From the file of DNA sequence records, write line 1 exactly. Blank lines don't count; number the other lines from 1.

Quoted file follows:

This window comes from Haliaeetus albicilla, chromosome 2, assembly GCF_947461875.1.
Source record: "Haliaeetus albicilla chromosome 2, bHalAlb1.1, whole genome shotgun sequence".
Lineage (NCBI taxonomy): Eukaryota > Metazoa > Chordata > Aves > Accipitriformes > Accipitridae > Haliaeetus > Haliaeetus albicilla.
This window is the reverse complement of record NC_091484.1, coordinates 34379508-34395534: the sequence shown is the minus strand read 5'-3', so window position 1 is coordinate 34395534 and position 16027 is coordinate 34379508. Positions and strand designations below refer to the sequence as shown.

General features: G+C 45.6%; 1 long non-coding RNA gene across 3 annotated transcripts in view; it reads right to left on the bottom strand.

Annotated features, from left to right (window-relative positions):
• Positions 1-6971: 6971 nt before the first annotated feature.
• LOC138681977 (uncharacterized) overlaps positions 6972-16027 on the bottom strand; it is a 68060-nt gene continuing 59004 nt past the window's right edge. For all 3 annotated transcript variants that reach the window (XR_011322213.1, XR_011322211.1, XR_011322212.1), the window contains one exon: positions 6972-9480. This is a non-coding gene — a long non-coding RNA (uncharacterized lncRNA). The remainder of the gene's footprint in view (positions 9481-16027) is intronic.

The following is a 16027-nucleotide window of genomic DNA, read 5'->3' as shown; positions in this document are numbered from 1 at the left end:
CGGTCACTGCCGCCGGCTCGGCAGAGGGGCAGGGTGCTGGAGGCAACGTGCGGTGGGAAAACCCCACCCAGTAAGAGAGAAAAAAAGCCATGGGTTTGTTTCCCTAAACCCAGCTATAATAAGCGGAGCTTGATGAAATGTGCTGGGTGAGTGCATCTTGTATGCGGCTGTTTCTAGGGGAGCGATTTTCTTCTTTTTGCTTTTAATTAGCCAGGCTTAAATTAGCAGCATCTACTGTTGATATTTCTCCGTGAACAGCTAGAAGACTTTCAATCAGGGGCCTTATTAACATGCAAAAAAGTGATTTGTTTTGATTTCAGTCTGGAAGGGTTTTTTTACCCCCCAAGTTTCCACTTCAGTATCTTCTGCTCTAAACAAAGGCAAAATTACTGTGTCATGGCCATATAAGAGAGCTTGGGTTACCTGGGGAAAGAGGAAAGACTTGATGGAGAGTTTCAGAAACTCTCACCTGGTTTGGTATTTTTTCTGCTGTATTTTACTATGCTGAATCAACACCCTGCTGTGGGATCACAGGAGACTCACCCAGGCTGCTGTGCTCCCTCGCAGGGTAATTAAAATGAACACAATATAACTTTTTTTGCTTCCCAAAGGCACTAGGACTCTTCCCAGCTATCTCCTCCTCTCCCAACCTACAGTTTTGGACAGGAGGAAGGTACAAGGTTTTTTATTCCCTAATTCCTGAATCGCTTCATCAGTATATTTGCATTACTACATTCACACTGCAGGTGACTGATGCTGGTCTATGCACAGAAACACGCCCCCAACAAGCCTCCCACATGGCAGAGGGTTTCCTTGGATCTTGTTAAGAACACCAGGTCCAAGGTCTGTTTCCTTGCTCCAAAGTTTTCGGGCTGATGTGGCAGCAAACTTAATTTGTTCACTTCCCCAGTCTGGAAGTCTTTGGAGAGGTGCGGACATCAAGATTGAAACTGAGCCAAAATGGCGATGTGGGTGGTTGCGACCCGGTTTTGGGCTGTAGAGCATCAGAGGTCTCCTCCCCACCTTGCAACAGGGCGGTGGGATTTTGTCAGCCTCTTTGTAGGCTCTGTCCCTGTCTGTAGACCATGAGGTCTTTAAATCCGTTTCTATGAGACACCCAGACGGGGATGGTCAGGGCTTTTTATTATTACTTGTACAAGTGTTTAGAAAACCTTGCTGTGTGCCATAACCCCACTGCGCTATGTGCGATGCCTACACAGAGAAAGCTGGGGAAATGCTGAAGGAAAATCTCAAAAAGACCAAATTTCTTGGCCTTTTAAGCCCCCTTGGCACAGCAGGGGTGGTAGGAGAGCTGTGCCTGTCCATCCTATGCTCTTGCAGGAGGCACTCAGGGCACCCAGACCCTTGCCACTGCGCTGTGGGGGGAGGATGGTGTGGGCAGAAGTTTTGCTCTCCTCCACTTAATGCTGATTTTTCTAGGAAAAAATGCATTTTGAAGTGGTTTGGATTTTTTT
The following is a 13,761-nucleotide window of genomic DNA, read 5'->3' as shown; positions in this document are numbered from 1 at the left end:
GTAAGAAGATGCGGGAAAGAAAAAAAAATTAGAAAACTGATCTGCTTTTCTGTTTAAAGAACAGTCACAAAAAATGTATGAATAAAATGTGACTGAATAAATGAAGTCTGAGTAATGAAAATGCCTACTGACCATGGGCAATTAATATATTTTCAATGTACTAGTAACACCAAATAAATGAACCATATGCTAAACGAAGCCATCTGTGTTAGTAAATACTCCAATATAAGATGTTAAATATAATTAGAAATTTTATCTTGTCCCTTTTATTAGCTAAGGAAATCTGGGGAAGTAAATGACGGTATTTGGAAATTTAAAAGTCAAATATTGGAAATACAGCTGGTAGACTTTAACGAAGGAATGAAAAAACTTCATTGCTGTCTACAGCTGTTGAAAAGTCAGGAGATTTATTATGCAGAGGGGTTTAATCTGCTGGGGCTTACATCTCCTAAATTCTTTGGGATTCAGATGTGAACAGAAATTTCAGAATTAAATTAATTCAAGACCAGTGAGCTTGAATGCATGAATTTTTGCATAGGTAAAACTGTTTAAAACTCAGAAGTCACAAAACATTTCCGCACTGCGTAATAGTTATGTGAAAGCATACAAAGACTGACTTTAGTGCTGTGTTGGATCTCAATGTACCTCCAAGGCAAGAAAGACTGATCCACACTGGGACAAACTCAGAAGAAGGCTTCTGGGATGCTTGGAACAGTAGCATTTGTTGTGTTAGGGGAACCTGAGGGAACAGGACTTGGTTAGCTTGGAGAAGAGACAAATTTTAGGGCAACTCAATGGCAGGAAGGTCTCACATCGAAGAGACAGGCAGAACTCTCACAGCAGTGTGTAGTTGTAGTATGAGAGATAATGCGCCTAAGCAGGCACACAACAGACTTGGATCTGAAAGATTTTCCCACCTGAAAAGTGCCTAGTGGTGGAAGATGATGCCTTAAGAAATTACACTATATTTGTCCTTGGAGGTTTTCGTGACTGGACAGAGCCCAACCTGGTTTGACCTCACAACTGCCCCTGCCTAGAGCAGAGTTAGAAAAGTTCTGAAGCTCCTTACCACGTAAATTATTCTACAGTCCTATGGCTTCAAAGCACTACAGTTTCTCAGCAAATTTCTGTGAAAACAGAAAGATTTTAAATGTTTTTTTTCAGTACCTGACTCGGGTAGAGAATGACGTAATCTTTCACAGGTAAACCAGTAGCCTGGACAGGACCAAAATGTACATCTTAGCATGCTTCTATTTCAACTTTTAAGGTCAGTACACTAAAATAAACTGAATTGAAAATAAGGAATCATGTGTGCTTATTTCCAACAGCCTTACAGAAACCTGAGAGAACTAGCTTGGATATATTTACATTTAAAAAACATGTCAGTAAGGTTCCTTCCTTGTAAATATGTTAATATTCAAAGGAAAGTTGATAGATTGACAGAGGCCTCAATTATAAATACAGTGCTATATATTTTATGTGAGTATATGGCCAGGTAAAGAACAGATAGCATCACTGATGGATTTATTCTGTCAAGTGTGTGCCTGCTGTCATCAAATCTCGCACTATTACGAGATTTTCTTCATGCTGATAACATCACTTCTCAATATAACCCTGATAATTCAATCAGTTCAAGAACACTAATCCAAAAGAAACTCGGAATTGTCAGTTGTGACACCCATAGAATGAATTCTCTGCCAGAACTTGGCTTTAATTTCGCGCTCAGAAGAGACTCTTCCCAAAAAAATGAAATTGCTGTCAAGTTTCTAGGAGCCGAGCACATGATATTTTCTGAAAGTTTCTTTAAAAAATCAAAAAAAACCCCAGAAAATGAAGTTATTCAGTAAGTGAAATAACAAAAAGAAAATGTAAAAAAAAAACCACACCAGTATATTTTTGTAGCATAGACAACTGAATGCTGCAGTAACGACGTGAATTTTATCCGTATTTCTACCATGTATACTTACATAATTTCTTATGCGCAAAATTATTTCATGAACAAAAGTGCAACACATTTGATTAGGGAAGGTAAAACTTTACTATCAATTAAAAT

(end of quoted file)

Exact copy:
This window comes from Haliaeetus albicilla, chromosome 2, assembly GCF_947461875.1.